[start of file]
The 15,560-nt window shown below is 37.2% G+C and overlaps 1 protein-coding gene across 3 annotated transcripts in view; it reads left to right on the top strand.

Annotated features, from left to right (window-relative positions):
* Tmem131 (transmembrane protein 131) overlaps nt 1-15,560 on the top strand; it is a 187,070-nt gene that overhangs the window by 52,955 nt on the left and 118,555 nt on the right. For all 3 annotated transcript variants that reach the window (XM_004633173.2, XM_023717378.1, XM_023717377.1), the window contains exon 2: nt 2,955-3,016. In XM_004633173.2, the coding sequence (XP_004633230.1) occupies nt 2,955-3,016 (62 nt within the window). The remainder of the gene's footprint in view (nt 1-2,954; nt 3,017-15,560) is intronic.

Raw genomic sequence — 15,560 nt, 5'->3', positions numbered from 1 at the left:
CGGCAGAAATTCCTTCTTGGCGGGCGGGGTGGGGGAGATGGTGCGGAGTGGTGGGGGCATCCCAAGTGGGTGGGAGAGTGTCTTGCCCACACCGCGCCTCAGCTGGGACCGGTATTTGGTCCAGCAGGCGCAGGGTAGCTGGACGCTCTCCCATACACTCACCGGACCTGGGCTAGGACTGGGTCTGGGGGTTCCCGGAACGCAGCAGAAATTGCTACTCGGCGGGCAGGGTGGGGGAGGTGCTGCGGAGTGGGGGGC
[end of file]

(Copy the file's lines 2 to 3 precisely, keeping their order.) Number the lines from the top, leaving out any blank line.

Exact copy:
Annotated features, from left to right (window-relative positions):
* Tmem131 (transmembrane protein 131) overlaps nt 1-15,560 on the top strand; it is a 187,070-nt gene that overhangs the window by 52,955 nt on the left and 118,555 nt on the right. For all 3 annotated transcript variants that reach the window (XM_004633173.2, XM_023717378.1, XM_023717377.1), the window contains exon 2: nt 2,955-3,016. In XM_004633173.2, the coding sequence (XP_004633230.1) occupies nt 2,955-3,016 (62 nt within the window). The remainder of the gene's footprint in view (nt 1-2,954; nt 3,017-15,560) is intronic.